The restaurant itself only offers miang kana, but either option is a must-try. Like Laos-inspired nam kao, this crossbreed of snack, salad and appetizer sends ripples of flavor in every direction. Dishes like this have convinced me that when it comes to shock-and-awe for the taste buds, no one beats Southeast Asia.
Everyone seems to have a different flagship dish in mind for judging the skills of a Thai cook. I’ve never put pad kraprow (crispy pork with basil) on that list, but Ploy Thai’s rendition is outstanding. Nicely seared surface, good balance of spicy, savory and meaty, and enough of sauteed basil to give every bite a slightly aromatic quality.
Pad ke mao and chicken larb, two of my Thai stand-bys, also pass with flying colors. A clean texture makes both dishes fresh, flavorful and satisfying without the abdominal regret that too often comes with a plate of greasy pan-fried egg noodles or a pile of ground meat to go.
Every time I make it to a Thai restaurant with four or more people, whole fried fish becomes a priority, but it’s rarely the standout of the meal. That said, this particular fried fish with mango salad is a delightful addition to these crisp-on-the-outside, flaky-and-moist-on-the-inside memories, but it is far from the pinnacle of cooking at Ploy Thai.
If that award were mine to grant, I’d hand it to Jungle Curry, the purest pulsar of flavor I’ve sampled at Ploy Thai. Apparently, this northern curry isn’t necessarily a spicy dish; in fact, its biggest distinction is the bright, punchy taste that comes with green peppercorns, kaffir lime and shrimp paste — not to mention a complete lack of coconut milk.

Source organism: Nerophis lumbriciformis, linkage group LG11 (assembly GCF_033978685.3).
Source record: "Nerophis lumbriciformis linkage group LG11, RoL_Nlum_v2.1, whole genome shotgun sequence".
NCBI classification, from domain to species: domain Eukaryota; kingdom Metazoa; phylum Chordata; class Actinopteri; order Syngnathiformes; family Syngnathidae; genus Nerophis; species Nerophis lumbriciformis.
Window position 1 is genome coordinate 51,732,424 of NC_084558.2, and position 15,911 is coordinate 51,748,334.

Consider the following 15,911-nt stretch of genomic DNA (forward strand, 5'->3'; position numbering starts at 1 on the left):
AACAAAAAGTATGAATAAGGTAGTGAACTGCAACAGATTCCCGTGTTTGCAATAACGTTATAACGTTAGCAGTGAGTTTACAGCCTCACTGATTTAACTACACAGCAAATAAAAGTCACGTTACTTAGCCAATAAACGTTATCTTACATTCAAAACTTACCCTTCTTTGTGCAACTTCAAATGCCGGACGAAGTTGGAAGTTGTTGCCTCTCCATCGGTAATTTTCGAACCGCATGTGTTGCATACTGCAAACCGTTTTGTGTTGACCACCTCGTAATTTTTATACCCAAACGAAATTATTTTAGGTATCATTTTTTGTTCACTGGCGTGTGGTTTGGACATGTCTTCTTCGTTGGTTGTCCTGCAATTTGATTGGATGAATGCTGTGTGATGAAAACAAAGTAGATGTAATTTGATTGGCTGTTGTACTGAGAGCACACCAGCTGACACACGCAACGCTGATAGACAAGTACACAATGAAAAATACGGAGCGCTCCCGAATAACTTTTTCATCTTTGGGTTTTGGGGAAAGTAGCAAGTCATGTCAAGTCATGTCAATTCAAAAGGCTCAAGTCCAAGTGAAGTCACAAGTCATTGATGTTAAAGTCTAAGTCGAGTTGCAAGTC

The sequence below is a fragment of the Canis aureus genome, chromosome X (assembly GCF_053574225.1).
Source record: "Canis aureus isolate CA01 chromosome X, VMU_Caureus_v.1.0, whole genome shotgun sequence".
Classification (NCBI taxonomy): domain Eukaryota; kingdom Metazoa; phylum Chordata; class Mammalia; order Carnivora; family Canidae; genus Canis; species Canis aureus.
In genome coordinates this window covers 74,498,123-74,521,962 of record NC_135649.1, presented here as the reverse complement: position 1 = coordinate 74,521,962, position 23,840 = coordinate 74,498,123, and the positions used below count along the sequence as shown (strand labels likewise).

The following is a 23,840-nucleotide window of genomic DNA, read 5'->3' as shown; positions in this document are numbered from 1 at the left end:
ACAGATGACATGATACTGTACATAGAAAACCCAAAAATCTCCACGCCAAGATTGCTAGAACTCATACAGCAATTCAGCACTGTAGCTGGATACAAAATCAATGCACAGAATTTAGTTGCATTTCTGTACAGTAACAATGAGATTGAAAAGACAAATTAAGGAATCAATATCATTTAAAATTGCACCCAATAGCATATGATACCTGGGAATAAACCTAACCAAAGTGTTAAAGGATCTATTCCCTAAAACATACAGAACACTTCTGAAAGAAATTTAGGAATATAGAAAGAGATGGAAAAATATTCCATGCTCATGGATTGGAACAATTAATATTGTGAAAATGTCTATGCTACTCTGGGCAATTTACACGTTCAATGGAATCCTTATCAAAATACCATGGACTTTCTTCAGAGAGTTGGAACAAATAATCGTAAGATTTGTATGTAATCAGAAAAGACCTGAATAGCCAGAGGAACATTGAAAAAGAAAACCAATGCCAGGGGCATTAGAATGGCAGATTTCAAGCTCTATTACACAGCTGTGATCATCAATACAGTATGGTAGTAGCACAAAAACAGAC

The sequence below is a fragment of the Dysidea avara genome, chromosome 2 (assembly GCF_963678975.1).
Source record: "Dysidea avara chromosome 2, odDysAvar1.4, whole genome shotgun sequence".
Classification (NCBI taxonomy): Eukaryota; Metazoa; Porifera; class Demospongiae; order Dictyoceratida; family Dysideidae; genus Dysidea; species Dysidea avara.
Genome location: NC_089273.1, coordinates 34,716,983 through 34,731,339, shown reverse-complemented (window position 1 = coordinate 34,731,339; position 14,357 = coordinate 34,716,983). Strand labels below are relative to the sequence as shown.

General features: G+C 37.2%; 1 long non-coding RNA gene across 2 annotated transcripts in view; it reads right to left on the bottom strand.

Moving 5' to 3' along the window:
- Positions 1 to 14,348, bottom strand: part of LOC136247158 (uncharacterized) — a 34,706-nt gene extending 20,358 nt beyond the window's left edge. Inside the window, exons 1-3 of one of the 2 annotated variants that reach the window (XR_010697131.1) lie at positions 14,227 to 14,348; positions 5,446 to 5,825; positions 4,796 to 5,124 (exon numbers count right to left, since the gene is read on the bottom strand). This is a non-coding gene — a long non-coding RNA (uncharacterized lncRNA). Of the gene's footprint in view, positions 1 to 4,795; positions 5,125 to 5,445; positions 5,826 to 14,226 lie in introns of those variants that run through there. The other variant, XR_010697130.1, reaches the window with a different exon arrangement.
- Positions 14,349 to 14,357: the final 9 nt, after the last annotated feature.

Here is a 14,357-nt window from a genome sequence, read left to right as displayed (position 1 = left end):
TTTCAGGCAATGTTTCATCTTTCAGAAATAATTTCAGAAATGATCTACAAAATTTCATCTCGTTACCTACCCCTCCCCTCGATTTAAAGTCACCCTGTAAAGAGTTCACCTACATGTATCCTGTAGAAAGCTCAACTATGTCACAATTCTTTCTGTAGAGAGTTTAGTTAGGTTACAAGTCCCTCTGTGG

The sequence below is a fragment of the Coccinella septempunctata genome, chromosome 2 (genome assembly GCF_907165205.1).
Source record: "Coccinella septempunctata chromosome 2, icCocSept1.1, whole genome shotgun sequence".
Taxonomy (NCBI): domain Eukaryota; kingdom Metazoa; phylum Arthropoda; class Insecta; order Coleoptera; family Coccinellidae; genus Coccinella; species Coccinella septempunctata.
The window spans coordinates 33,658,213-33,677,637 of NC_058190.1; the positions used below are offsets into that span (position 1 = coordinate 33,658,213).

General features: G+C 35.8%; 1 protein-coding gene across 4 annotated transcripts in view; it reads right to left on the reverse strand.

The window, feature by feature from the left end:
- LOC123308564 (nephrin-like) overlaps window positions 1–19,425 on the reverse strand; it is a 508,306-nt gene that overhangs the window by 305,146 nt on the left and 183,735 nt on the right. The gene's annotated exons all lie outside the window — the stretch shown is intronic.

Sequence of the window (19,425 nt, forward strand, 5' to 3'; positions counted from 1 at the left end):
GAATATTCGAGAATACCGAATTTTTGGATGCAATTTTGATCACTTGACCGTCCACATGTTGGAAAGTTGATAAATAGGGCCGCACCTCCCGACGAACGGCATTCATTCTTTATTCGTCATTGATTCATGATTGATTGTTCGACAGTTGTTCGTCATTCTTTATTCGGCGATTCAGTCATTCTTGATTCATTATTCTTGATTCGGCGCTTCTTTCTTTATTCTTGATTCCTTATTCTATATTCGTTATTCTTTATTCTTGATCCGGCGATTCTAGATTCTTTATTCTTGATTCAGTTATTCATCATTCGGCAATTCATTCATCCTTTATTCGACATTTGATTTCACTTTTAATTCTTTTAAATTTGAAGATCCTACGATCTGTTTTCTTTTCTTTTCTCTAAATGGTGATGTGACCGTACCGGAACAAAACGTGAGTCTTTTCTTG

At Ploy Thai, the option of ordering this bowl “Thai Style” is too enticing to resist. So spicy that my nose begins to run as soon as I smell the fumes of heat radiating from its surface, Jungle Curry on high is nothing short of a challenge for even seasoned and adventurous eaters. Matching tidal waves of spicy and savory illustrates the great mystery of how Thai food manages to crank up the intensity level on every square millimeter of the tongue without losing its sense of purpose, and I’m left to scratch my head in a puddle of my own sweat.
Ordering jungle curry on medium grips a respectable notch on the Scoville scale while allowing the palate more time to enjoy the less brutal aspects of Ploy Thai’s cooking. Generous cuts of green bean, bamboo and eggplant make for a texturally robust dish and accent the curry’s fruity, herbal character, helping make this an accessible yet adventurous foray into regional Thai cuisine.
I jumped at the chance to eat at Ploy Thai because I had been disappointed in New York’s Thai offerings. Not only have my meals above the Elmhurst stop eased that pain, they’ve reminded me of how little I know about most food – the most tasteful outcome possible. It’s hard to walk the talk of authenticity in every context, and sometimes I just want the most consistently comforting rendition of any dish. Ploy Thai gives New York the best of both worlds, whether or not an ambassador will be there to shepherd hungry travelers across the border.
Elmhurst, NY 11373